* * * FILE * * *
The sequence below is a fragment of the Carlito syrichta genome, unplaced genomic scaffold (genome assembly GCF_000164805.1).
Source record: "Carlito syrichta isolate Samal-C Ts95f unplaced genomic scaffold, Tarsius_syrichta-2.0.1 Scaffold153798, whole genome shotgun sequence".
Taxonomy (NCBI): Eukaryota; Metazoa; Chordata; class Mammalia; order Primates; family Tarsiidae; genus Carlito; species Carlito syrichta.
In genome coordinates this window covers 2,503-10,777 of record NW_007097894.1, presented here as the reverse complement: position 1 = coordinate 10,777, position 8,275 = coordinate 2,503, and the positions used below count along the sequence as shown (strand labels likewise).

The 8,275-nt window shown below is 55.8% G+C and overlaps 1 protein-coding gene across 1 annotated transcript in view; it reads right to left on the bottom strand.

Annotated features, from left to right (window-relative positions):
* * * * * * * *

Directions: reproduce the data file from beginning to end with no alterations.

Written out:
The sequence below is a fragment of the Carlito syrichta genome, unplaced genomic scaffold (genome assembly GCF_000164805.1).
Source record: "Carlito syrichta isolate Samal-C Ts95f unplaced genomic scaffold, Tarsius_syrichta-2.0.1 Scaffold153798, whole genome shotgun sequence".
Taxonomy (NCBI): Eukaryota; Metazoa; Chordata; class Mammalia; order Primates; family Tarsiidae; genus Carlito; species Carlito syrichta.
In genome coordinates this window covers 2,503-10,777 of record NW_007097894.1, presented here as the reverse complement: position 1 = coordinate 10,777, position 8,275 = coordinate 2,503, and the positions used below count along the sequence as shown (strand labels likewise).

The 8,275-nt window shown below is 55.8% G+C and overlaps 1 protein-coding gene across 1 annotated transcript in view; it reads right to left on the bottom strand.

Annotated features, from left to right (window-relative positions):